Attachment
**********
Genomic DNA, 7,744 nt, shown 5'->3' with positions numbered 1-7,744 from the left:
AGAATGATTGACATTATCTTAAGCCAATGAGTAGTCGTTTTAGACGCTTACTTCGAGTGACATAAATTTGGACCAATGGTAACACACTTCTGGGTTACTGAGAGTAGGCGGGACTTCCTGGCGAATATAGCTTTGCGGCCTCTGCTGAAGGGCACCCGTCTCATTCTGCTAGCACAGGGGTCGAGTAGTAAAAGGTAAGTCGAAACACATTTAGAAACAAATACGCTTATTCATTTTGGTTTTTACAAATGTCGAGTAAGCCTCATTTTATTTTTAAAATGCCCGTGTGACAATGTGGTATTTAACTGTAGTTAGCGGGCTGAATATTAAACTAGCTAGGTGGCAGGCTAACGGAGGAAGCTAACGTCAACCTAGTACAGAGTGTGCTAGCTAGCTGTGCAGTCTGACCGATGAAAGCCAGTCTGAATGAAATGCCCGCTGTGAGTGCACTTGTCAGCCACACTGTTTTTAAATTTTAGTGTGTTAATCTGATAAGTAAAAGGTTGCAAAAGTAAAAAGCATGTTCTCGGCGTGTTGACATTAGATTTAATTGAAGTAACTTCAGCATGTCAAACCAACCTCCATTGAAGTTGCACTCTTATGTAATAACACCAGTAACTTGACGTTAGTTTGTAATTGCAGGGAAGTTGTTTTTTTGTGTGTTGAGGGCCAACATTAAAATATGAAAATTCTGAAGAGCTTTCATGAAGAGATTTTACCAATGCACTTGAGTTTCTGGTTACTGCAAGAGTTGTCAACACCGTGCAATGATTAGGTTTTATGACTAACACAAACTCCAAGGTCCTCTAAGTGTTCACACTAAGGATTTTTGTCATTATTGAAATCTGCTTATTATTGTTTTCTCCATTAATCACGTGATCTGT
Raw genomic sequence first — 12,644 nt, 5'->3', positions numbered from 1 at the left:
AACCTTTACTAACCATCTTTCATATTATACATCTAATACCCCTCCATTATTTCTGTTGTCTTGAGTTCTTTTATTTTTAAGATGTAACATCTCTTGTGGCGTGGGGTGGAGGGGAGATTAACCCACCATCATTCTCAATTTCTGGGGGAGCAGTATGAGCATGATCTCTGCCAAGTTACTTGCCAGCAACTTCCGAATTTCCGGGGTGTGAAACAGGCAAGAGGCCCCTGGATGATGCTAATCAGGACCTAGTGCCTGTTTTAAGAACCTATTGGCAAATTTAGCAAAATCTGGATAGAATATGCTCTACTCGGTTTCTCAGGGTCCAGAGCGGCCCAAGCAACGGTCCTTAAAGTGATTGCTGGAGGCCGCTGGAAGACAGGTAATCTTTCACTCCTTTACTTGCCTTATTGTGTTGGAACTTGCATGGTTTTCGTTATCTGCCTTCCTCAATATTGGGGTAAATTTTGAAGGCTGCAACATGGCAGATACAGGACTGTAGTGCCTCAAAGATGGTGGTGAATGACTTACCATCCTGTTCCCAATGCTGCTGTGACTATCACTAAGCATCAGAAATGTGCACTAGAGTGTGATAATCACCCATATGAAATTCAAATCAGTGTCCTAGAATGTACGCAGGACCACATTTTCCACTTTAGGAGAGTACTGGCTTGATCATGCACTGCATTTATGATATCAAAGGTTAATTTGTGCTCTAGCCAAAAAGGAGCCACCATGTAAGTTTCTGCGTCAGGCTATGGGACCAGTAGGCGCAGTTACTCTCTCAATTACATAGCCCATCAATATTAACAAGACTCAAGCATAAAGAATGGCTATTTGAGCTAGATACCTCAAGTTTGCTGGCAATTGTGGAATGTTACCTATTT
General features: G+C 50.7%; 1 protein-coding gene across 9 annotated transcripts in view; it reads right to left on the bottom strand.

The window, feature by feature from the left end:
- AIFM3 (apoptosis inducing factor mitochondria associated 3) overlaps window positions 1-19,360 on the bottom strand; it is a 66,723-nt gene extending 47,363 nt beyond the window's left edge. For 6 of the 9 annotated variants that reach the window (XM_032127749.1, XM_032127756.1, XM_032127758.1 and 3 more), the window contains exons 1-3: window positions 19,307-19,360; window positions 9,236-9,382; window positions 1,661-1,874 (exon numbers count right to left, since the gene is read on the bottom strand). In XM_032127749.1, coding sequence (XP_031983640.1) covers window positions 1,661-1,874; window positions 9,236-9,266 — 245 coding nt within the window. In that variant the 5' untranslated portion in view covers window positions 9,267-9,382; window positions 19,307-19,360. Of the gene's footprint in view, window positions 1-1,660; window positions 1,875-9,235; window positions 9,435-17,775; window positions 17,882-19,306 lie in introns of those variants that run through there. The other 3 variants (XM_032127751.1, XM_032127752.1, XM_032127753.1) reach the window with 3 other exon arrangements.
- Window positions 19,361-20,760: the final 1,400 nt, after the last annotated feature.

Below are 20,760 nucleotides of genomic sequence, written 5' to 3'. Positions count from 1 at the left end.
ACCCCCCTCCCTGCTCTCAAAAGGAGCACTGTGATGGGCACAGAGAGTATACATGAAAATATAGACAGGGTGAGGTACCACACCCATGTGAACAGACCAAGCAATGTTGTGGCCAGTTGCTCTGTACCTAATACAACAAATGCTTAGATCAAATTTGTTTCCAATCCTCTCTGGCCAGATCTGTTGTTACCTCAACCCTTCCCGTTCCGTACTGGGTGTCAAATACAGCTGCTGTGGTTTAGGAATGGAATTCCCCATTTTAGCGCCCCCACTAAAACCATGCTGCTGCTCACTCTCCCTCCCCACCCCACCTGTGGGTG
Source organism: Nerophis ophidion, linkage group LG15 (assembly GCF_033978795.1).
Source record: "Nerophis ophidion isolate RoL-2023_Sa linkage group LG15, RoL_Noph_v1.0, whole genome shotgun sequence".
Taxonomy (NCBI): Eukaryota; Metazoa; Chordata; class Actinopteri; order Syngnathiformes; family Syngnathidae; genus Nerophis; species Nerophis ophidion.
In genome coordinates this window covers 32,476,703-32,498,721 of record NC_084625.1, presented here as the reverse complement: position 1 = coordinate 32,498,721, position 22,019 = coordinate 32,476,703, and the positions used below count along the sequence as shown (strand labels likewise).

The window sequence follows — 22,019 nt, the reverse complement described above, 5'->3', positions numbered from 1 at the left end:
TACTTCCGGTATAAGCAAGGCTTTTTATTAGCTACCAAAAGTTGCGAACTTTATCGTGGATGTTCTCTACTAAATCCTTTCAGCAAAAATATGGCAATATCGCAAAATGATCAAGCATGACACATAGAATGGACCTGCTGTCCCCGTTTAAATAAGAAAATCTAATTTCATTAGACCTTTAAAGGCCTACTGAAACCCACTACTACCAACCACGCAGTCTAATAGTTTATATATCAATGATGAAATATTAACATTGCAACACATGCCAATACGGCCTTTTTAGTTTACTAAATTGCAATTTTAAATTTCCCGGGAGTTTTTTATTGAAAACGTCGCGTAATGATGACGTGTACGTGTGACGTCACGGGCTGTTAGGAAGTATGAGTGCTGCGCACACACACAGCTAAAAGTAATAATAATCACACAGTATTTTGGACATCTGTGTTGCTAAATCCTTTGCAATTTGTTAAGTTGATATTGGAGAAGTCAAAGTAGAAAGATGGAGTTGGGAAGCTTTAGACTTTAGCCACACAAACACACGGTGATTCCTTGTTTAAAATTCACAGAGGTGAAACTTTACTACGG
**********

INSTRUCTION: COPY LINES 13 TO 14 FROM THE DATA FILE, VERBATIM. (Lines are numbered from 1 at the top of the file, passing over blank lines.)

Taxonomy (NCBI): Eukaryota; Metazoa; Chordata; class Actinopteri; order Syngnathiformes; family Syngnathidae; genus Nerophis; species Nerophis ophidion.
In genome coordinates this window covers 32,476,703-32,498,721 of record NC_084625.1, presented here as the reverse complement: position 1 = coordinate 32,498,721, position 22,019 = coordinate 32,476,703, and the positions used below count along the sequence as shown (strand labels likewise).